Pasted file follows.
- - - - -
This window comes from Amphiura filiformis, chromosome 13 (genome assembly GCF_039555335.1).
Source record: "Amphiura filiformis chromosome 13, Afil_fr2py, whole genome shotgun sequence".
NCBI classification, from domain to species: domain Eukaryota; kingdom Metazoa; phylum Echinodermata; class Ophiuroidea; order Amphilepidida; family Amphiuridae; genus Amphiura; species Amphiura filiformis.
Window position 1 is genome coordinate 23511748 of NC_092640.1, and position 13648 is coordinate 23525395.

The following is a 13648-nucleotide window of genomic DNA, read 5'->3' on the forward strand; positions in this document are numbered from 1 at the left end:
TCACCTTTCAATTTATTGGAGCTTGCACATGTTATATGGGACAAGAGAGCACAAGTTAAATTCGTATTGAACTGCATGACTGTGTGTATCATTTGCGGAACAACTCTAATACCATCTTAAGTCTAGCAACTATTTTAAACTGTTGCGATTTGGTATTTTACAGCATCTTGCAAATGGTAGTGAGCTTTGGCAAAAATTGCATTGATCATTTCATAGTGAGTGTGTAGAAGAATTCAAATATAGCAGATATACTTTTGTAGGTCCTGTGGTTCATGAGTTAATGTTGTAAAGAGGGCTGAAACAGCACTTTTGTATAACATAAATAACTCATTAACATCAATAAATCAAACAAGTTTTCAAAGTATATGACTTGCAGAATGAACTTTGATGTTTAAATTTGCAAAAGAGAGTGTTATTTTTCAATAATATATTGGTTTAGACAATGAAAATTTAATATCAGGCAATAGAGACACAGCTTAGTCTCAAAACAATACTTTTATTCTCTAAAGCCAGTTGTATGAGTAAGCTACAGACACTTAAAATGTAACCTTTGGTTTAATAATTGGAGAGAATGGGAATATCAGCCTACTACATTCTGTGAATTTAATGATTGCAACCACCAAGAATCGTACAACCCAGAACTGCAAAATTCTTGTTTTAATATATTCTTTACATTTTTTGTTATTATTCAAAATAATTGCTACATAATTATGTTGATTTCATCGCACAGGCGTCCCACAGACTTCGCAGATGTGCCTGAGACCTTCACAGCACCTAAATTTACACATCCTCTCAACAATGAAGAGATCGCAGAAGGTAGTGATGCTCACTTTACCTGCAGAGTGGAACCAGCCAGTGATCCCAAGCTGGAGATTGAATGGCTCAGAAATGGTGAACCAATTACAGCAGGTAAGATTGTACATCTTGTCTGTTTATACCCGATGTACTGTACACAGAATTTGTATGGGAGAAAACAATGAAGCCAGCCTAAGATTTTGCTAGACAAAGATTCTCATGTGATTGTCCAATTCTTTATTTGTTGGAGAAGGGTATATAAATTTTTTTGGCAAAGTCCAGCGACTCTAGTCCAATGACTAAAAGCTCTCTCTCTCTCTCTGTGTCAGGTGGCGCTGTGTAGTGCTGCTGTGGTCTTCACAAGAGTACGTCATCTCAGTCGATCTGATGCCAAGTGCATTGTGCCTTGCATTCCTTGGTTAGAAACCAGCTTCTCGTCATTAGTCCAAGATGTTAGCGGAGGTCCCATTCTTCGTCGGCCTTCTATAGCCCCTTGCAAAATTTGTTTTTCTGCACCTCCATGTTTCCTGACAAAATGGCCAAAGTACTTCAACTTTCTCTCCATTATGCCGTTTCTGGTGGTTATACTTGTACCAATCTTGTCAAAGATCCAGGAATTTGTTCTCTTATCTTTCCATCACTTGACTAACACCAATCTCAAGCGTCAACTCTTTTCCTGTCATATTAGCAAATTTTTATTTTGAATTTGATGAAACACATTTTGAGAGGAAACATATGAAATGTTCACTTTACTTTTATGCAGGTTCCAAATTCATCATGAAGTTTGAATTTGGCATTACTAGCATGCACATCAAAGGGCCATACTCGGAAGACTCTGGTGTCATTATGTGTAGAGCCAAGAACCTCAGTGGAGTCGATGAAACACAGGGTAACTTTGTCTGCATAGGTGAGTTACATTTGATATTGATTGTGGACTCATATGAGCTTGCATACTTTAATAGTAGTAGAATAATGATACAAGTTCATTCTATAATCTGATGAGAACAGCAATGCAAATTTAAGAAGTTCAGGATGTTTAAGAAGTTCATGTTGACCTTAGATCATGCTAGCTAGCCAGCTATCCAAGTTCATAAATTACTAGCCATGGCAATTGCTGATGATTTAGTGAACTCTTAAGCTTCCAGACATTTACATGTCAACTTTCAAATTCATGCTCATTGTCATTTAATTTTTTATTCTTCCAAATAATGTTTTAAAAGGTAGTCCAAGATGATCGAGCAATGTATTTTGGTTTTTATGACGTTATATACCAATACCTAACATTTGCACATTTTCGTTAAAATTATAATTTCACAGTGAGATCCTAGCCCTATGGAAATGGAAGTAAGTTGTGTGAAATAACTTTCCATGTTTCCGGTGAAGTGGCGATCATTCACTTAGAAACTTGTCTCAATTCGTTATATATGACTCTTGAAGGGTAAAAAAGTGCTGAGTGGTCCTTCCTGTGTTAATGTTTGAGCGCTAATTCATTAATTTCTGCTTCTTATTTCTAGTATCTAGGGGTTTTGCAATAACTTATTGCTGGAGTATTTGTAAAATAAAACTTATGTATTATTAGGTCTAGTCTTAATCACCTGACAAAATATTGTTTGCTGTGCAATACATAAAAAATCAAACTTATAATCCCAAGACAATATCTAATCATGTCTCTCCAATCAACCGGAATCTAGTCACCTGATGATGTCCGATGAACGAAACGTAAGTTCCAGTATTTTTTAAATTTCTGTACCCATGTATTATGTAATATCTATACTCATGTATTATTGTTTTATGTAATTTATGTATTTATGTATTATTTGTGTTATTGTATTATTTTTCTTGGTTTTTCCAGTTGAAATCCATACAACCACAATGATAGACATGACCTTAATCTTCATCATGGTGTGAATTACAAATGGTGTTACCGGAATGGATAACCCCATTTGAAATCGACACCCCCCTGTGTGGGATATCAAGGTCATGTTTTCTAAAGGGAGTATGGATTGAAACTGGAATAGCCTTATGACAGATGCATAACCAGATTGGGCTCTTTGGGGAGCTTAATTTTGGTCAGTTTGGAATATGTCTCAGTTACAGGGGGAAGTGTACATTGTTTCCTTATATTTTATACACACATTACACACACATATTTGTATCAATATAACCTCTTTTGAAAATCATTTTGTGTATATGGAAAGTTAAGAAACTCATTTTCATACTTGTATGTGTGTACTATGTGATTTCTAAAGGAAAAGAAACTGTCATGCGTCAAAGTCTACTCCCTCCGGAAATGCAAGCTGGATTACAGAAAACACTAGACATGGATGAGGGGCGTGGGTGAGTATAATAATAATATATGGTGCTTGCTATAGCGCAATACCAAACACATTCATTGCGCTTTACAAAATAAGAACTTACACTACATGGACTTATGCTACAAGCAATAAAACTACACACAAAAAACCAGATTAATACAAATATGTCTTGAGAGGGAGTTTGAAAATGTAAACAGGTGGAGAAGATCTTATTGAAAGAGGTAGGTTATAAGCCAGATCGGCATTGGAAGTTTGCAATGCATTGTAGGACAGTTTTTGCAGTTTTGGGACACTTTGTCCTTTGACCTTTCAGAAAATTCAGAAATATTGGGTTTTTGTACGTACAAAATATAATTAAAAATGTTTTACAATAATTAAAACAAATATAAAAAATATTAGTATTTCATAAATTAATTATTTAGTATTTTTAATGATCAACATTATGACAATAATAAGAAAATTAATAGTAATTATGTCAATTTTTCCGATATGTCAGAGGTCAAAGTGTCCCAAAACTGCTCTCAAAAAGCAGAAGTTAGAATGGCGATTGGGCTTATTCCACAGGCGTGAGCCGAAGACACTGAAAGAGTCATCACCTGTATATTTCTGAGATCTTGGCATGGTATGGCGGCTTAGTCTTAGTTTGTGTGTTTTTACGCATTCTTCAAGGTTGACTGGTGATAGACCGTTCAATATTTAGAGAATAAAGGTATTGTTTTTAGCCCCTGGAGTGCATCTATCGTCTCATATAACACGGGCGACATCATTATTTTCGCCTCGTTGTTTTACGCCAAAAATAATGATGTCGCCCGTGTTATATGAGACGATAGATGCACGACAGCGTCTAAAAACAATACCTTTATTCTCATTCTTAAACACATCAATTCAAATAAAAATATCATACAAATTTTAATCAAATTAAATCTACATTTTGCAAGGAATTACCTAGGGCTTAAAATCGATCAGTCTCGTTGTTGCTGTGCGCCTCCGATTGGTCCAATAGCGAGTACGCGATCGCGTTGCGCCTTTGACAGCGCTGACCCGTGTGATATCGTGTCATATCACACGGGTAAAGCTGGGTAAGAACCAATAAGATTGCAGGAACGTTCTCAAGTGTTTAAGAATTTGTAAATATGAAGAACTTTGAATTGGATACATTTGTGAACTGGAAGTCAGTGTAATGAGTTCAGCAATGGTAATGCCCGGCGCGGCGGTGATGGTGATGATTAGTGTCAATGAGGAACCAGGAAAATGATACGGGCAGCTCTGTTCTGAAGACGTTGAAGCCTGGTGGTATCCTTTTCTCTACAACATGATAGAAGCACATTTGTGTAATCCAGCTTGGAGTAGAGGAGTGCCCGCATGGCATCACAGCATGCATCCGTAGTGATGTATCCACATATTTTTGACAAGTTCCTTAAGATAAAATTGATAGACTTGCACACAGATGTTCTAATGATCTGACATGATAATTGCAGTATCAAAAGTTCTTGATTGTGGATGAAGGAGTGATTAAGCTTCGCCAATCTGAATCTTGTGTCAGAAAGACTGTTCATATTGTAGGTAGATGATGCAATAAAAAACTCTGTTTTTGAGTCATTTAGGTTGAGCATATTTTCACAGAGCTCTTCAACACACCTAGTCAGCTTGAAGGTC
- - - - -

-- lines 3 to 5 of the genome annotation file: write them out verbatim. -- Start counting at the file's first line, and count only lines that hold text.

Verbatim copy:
NCBI classification, from domain to species: domain Eukaryota; kingdom Metazoa; phylum Echinodermata; class Ophiuroidea; order Amphilepidida; family Amphiuridae; genus Amphiura; species Amphiura filiformis.
Window position 1 is genome coordinate 23511748 of NC_092640.1, and position 13648 is coordinate 23525395.

The following is a 13648-nucleotide window of genomic DNA, read 5'->3' on the forward strand; positions in this document are numbered from 1 at the left end: